Nigerian hurdler, Tobi Amusan, who initially set a new African record and subsequently World record in the semi-finals, has won Gold in the final of the women’s 100m hurdles at the ongoing World Athletics Championship in Oregon, USA.
Amusan crossed the finish line in the women’s 100m hurdles final in pole position and she looked very shocked.
Her time popped up on the clock at 12.06 – 0.06 faster than the world record time she had set less than two hours prior in the first heat of the semifinals.
Her attention flipped to the wind gauge, which read 2.5m/s, and she realized her time in the final would not count as a world record because it was not winding legal.
However, Amusan was still delighted. She had already set the world record, 12.12 (0.9m/s), and she followed up with her first World Championships gold.
“The goal was to come out and to win this gold. I just did it,” said the Nigerian. “Honestly, I believe in my abilities, but I was not expecting a world record at these championships.”
Three years ago, Amusan finished fourth at the World Championships in Doha. Her form only improved from there, and she posted a personal best of 12.41 at the Wanda Diamond League meeting in Paris in June before traveling to Eugene for the World Championships. Here her times began to get faster.
She topped that PB by .01 in the qualifying rounds on Saturday, breaking the African record in the process, before breaking the world record in the semifinal and running the wind-aided 12.06 in the final.
In the final, Amusan accelerated ahead of the field after clearing the sixth hurdle. She held off Jamaica’s Britany Anderson and Puerto Rico’s Olympic champion Jasmine Camacho-Quinn, both of whom were officially timed at 12.23 but separated in a photo finish by five-thousandths of a second.
”I didn’t even know I ran that fast, this is very surprising to me and the World” Amusan said in the post-race interview.
Before coming to the World Championships, Anderson won her first Jamaican title with a PB of 12.45. She then improved on that time in the semifinal as she ran a national record of 12.31.
“In the middle, it was not the best because I kept hitting the hurdles, but thank God I came fully through with the silver medal,” Anderson said. “I am just taking it to step by step, and I’ll learn from this experience. It is overwhelming to get this experience from the Olympics and now to be a part of this race.”
Camacho-Quinn has enjoyed a steady stream of success in recent years in the form of three NCAA titles and a string of victories on the international circuit. She won the Olympic title last year in 12.37, having broken the Games record with 12.26 in the semifinals.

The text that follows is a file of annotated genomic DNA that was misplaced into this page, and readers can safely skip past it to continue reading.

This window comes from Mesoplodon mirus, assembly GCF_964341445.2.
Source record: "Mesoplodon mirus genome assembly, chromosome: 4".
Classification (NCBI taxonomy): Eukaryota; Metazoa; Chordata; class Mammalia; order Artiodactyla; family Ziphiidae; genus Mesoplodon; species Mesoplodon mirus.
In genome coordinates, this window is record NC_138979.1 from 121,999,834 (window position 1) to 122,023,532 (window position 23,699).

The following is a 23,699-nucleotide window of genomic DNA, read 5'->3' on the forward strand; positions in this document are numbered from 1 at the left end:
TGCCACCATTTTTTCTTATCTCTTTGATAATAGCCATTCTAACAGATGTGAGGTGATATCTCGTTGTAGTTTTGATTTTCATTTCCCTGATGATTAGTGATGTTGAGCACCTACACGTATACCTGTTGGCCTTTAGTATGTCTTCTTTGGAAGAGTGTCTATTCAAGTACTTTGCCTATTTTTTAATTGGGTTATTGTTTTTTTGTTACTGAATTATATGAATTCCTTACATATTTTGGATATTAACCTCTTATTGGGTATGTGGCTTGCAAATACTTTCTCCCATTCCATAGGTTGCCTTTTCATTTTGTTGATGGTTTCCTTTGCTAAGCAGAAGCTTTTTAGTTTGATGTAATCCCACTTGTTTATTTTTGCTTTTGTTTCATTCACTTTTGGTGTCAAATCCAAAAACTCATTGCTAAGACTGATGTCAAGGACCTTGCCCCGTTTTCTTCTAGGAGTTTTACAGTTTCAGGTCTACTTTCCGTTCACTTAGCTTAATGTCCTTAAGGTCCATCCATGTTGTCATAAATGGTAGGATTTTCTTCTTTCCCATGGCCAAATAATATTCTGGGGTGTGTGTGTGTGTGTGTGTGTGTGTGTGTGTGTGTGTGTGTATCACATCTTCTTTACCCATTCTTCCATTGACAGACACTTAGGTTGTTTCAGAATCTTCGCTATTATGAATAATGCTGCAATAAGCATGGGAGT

However, the World Championships was a stage she had not yet experienced.
“I got nervous, to be honest,” Camacho-Quinn said. “It kind of showed on my face, but I am just glad to come out here. I hit the last hurdle, but I ended up with a medal and I’ll take it.”
Former world record-holder Keni Harrison, who clocked 12.27 to finish behind Amusan in the semifinals, was in contention in the first half of the final but then faded and jogged over the line in last place. She was later disqualified for knocking down a hurdle with her hands.
After watching her world record fall in the semifinals, she flashed a wide grin and embraced Amusan.
Alia Armstrong, who won the NCAA title at Hayward Field earlier this summer, returned to Eugene for her first World Championships and finished just off the podium in fourth place in a wind-aided 12.31. Armstrong also ran a personal best of 12.43 to win the second heat of the semifinals.
“Coming into this race, I knew I could win,” Armstrong said. “Even though some can run 12.12, I can run 12.0. It doesn’t matter who you are up against, you can do all things.”
After competing as the youngest woman in the field, Armstrong will return to her final year at Louisiana State University.
The entire final was a speedy one. To put that in context, Danielle Williams’ sixth-place finish of 12.44 was faster than the gold-medal time at the World Championships in 1991, 1995, 2003, 2005, 2015, and 2017.
“Last year, after the Olympics, I said that hurdles are evolving,” Camacho-Quinn said. “So I feel like, from this point on, it is only going to be faster. We did pretty well. There were a lot of PRs out there today. I think we had the best event of the whole world champs. Just because of the times we put on, and I am very thankful.”
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